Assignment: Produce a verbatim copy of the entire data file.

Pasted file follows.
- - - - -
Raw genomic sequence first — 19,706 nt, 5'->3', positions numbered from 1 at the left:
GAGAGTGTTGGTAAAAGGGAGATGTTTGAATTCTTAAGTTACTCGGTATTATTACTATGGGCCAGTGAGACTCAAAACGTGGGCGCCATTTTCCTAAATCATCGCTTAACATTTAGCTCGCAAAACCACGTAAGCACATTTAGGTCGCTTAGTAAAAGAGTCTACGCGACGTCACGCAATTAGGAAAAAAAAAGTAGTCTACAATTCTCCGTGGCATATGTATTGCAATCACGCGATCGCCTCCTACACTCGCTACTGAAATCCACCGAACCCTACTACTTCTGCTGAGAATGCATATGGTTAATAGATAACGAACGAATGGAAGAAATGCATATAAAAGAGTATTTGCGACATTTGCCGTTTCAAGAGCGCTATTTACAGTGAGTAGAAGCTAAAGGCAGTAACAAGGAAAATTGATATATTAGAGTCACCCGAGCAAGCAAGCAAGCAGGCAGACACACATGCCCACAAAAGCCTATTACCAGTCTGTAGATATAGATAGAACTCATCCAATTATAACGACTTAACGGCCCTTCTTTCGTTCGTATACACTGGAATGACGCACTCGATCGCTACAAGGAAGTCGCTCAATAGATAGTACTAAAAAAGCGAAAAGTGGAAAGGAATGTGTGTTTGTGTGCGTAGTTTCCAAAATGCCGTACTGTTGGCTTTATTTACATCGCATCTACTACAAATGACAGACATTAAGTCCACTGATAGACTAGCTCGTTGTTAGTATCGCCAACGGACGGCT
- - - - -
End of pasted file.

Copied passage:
Raw genomic sequence first — 19,706 nt, 5'->3', positions numbered from 1 at the left:
GAGAGTGTTGGTAAAAGGGAGATGTTTGAATTCTTAAGTTACTCGGTATTATTACTATGGGCCAGTGAGACTCAAAACGTGGGCGCCATTTTCCTAAATCATCGCTTAACATTTAGCTCGCAAAACCACGTAAGCACATTTAGGTCGCTTAGTAAAAGAGTCTACGCGACGTCACGCAATTAGGAAAAAAAAAGTAGTCTACAATTCTCCGTGGCATATGTATTGCAATCACGCGATCGCCTCCTACACTCGCTACTGAAATCCACCGAACCCTACTACTTCTGCTGAGAATGCATATGGTTAATAGATAACGAACGAATGGAAGAAATGCATATAAAAGAGTATTTGCGACATTTGCCGTTTCAAGAGCGCTATTTACAGTGAGTAGAAGCTAAAGGCAGTAACAAGGAAAATTGATATATTAGAGTCACCCGAGCAAGCAAGCAAGCAGGCAGACACACATGCCCACAAAAGCCTATTACCAGTCTGTAGATATAGATAGAACTCATCCAATTATAACGACTTAACGGCCCTTCTTTCGTTCGTATACACTGGAATGACGCACTCGATCGCTACAAGGAAGTCGCTCAATAGATAGTACTAAAAAAGCGAAAAGTGGAAAGGAATGTGTGTTTGTGTGCGTAGTTTCCAAAATGCCGTACTGTTGGCTTTATTTACATCGCATCTACTACAAATGACAGACATTAAGTCCACTGATAGACTAGCTCGTTGTTAGTATCGCCAACGGACGGCT